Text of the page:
Former sex trafficking victim now helps others break free

Categories: Around the Diocese

By Deb Rudolph
For The Visitor

For 22 years, Joy Friedman was enslaved in prostitution that began when a boyfriend, who she believed loved her, sold her to thousands of men with the promise that “just one more time and we’ll have enough money to get out of this life.”


Joy Friedman

But it never stopped at “just one more time.” Over the years, she was raped, beaten and held against her will. She endured emotional, verbal and psychological abuse. Like others who are trafficked, she lost all self-worth. Getting high numbed the pain, and she became an addict.

Friedman wasn’t able to escape her situation until she found Breaking Free, a St. Paul-based organization dedicated to ending the crime of sex trafficking. Today, the 52-year-old mother and grandmother of four, is Breaking Free’s training and outreach director, working to raise awareness about the issue and helping other women with similar stories.

Friedman shared her story during a presentation April 18 at St. Francis Xavier Church in Sartell. More than 100 people attended, including members of about a dozen local faith communities. The event was sponsored by the St. Monica Christian Mothers and Social Concerns Committee of St. Francis Xavier Parish along with the Bishop Trobec Knights of Columbus group.

Worldwide problem

Sex trafficking is a global issue, but it isn’t just a problem in major metropolitan areas, Friedman said. It also can be found in places like St. Cloud, Sartell, Sauk Rapids and the Waite Park area.

Accurate statistics are difficult to compile because trafficking is often a hidden crime, but a 2014 report on human trafficking in Minnesota found that 74 percent of service providers responding to a survey on the issue reported to have served at least one victim of sex or labor trafficking.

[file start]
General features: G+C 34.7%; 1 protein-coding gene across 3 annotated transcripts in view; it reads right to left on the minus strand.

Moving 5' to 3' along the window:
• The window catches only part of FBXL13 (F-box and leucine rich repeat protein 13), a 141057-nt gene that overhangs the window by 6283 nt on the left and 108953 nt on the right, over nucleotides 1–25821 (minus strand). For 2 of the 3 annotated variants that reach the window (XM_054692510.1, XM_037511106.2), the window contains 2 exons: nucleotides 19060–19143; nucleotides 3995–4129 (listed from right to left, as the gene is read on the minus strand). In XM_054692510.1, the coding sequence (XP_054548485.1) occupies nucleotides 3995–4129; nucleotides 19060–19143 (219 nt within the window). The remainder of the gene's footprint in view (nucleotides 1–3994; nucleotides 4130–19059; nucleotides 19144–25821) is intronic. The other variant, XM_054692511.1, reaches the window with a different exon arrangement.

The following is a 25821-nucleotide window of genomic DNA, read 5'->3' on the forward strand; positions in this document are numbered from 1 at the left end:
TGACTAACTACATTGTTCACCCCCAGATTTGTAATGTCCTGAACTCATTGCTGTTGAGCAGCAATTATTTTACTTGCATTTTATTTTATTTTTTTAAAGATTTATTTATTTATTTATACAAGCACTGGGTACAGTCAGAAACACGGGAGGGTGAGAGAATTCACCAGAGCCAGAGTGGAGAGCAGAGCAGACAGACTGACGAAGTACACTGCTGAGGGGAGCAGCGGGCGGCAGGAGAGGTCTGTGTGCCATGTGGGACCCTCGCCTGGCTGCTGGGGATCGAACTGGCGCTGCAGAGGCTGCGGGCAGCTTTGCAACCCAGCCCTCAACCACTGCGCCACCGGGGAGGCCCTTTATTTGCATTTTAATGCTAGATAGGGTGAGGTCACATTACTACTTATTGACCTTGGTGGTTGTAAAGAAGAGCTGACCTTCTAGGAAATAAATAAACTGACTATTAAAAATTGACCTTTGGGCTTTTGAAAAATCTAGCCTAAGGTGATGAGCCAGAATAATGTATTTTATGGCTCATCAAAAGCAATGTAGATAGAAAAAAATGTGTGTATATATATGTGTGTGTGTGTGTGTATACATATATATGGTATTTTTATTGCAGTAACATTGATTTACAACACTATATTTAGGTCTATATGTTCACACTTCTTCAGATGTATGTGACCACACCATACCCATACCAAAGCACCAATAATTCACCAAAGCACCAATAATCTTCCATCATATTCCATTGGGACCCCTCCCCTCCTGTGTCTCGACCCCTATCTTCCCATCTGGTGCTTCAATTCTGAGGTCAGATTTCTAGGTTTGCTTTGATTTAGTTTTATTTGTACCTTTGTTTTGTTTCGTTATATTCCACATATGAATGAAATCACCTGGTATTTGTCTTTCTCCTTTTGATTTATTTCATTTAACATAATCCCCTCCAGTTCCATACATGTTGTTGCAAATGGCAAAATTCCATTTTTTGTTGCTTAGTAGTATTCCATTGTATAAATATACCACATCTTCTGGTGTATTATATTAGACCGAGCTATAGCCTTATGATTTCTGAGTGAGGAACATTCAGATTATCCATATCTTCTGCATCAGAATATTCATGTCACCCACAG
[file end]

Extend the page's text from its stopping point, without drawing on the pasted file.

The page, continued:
Awareness is key to ending such crimes, but it will require cooperation by many people, organizations and government agencies, Friedman said.

Society must change the way it talks about women and the way it uses sex in advertising to sell everything from cars to hamburgers, she said. And it must change its acceptance of pornography, especially Internet pornography, which is not a victimless activity.

The average age of children viewing Internet pornography for the first time is between 8 and 11 years old, Friedman said. The Internet is where many children are receiving their sex education.

“Kids will experiment in the world around them,” she said. “We need to prepare them for the consequences.”

She added: “If we are walking with Christ, we need to ask, ‘Who did Jesus hang out with?’ He hung out with me, the one being prostituted and he offered compassion.” Today’s trafficking victims need the same help she received, and Friedman said she has dedicated her life to helping them find it.

The two-hour session also included comments from Tim Broda, investigating officer from the Sartell Police Department who serves on the Central Minnesota Task Force on Human Trafficking, a group of area law enforcement agencies working to eradicate this crime through education and undercover operations.

Also present was Rebecca Kotz, human trafficking services coordinator for the Central Minnesota Sexual Assault Center in St. Cloud, an agency that offers support and care for anyone suffering the effects of sexual assault.

Kotz works with individuals as well as provides education to schools, civic organizations and churches. Her work includes training law enforcement and first responders in how to work with victims. She implored all present to work for an end to trafficking. “Do not leave here today unchanged,” she said. “Get involved!”

The presentation ended with prayer for an end to human trafficking: “We are chosen, we are called and we are committed to stop the demand and end human trafficking. We come as a people of hope. Amen.”

For more information to join the fight against sex trafficking or to reach out for help, contact Breaking Free at 651-289-8172 or or Central Minnesota Sexual Assault Center at 1-800-237-5090 or

Deb Rudolph is pastoral associate at St. Francis Xavier Parish in Sartell.